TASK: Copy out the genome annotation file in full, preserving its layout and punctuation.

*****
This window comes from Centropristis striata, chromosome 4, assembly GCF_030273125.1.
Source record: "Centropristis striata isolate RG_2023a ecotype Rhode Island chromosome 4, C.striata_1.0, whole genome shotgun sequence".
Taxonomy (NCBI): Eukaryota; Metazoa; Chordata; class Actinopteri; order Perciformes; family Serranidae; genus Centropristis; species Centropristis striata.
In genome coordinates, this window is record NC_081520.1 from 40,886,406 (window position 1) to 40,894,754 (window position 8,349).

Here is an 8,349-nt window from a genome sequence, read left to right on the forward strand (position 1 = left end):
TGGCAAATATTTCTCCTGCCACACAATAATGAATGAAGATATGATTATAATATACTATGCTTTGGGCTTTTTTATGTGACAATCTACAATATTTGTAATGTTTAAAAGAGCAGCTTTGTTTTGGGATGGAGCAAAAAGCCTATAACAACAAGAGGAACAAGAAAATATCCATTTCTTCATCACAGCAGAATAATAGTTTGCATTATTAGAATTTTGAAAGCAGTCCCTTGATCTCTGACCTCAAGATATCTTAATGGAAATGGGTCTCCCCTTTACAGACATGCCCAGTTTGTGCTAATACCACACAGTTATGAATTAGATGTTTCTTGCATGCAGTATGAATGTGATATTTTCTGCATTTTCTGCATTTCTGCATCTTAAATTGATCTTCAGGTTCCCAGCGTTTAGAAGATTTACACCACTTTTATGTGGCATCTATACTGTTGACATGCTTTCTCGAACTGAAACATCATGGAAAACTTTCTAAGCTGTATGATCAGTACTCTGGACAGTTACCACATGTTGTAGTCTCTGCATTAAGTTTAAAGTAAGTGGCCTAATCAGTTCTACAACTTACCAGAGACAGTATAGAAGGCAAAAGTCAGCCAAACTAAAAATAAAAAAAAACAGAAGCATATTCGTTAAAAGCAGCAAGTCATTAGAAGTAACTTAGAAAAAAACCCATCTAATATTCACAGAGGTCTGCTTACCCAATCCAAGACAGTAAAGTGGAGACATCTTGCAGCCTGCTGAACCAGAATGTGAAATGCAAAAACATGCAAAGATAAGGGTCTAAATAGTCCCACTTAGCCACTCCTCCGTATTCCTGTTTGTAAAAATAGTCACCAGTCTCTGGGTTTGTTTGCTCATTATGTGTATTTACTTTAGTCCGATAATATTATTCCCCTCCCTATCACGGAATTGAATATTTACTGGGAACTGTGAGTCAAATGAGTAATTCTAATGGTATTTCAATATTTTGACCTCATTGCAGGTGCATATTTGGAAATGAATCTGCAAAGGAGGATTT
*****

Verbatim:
This window comes from Centropristis striata, chromosome 4, assembly GCF_030273125.1.
Source record: "Centropristis striata isolate RG_2023a ecotype Rhode Island chromosome 4, C.striata_1.0, whole genome shotgun sequence".
Taxonomy (NCBI): Eukaryota; Metazoa; Chordata; class Actinopteri; order Perciformes; family Serranidae; genus Centropristis; species Centropristis striata.
In genome coordinates, this window is record NC_081520.1 from 40,886,406 (window position 1) to 40,894,754 (window position 8,349).

Here is an 8,349-nt window from a genome sequence, read left to right on the forward strand (position 1 = left end):
TGGCAAATATTTCTCCTGCCACACAATAATGAATGAAGATATGATTATAATATACTATGCTTTGGGCTTTTTTATGTGACAATCTACAATATTTGTAATGTTTAAAAGAGCAGCTTTGTTTTGGGATGGAGCAAAAAGCCTATAACAACAAGAGGAACAAGAAAATATCCATTTCTTCATCACAGCAGAATAATAGTTTGCATTATTAGAATTTTGAAAGCAGTCCCTTGATCTCTGACCTCAAGATATCTTAATGGAAATGGGTCTCCCCTTTACAGACATGCCCAGTTTGTGCTAATACCACACAGTTATGAATTAGATGTTTCTTGCATGCAGTATGAATGTGATATTTTCTGCATTTTCTGCATTTCTGCATCTTAAATTGATCTTCAGGTTCCCAGCGTTTAGAAGATTTACACCACTTTTATGTGGCATCTATACTGTTGACATGCTTTCTCGAACTGAAACATCATGGAAAACTTTCTAAGCTGTATGATCAGTACTCTGGACAGTTACCACATGTTGTAGTCTCTGCATTAAGTTTAAAGTAAGTGGCCTAATCAGTTCTACAACTTACCAGAGACAGTATAGAAGGCAAAAGTCAGCCAAACTAAAAATAAAAAAAAACAGAAGCATATTCGTTAAAAGCAGCAAGTCATTAGAAGTAACTTAGAAAAAAACCCATCTAATATTCACAGAGGTCTGCTTACCCAATCCAAGACAGTAAAGTGGAGACATCTTGCAGCCTGCTGAACCAGAATGTGAAATGCAAAAACATGCAAAGATAAGGGTCTAAATAGTCCCACTTAGCCACTCCTCCGTATTCCTGTTTGTAAAAATAGTCACCAGTCTCTGGGTTTGTTTGCTCATTATGTGTATTTACTTTAGTCCGATAATATTATTCCCCTCCCTATCACGGAATTGAATATTTACTGGGAACTGTGAGTCAAATGAGTAATTCTAATGGTATTTCAATATTTTGACCTCATTGCAGGTGCATATTTGGAAATGAATCTGCAAAGGAGGATTT